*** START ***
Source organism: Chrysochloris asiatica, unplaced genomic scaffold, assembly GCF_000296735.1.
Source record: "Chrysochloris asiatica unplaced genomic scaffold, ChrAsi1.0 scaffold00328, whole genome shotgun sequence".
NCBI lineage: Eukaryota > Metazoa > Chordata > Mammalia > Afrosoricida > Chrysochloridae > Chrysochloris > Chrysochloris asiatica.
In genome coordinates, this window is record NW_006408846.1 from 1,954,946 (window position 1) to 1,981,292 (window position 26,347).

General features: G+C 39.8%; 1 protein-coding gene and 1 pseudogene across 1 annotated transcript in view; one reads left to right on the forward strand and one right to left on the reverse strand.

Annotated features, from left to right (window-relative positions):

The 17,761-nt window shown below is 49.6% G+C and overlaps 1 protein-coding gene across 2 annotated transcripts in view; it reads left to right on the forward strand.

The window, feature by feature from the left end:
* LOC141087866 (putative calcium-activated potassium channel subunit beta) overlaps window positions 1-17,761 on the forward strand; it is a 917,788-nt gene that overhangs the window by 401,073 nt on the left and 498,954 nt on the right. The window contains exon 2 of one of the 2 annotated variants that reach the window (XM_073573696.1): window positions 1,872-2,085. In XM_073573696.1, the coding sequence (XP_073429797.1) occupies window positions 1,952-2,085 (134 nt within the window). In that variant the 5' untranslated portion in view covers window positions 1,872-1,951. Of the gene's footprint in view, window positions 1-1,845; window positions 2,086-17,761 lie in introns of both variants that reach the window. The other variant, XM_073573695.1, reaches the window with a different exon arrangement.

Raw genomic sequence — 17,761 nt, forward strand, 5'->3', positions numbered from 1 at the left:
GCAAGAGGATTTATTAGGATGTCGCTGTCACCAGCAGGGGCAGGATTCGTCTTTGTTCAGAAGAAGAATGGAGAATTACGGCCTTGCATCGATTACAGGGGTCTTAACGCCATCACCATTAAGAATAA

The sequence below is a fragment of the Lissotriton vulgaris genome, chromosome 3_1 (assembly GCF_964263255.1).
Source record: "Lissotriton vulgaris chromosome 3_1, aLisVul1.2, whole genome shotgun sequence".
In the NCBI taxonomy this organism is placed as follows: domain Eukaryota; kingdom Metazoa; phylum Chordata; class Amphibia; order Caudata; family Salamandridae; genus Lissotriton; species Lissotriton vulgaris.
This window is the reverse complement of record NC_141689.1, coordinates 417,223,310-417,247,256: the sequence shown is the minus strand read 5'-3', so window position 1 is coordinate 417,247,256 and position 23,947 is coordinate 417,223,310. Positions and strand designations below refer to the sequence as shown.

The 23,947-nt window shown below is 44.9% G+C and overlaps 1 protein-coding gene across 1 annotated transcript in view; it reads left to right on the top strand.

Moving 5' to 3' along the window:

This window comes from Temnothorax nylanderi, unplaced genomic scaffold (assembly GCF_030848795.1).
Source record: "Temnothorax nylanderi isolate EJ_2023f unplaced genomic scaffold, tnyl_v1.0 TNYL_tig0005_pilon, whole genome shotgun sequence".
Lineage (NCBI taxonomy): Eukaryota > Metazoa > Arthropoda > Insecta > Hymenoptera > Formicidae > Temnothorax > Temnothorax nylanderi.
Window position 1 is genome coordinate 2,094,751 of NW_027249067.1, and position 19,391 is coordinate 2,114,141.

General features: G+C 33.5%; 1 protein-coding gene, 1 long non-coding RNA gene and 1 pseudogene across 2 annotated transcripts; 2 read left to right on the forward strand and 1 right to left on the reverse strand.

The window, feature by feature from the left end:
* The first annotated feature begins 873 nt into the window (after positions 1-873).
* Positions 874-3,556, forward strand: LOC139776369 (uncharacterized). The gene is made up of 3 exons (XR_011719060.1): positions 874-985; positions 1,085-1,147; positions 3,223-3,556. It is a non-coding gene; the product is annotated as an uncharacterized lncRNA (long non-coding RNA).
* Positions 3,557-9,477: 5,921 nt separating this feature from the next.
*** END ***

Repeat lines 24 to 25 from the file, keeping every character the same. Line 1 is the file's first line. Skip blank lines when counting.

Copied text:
* The first annotated feature begins 873 nt into the window (after positions 1-873).
* Positions 874-3,556, forward strand: LOC139776369 (uncharacterized). The gene is made up of 3 exons (XR_011719060.1): positions 874-985; positions 1,085-1,147; positions 3,223-3,556. It is a non-coding gene; the product is annotated as an uncharacterized lncRNA (long non-coding RNA).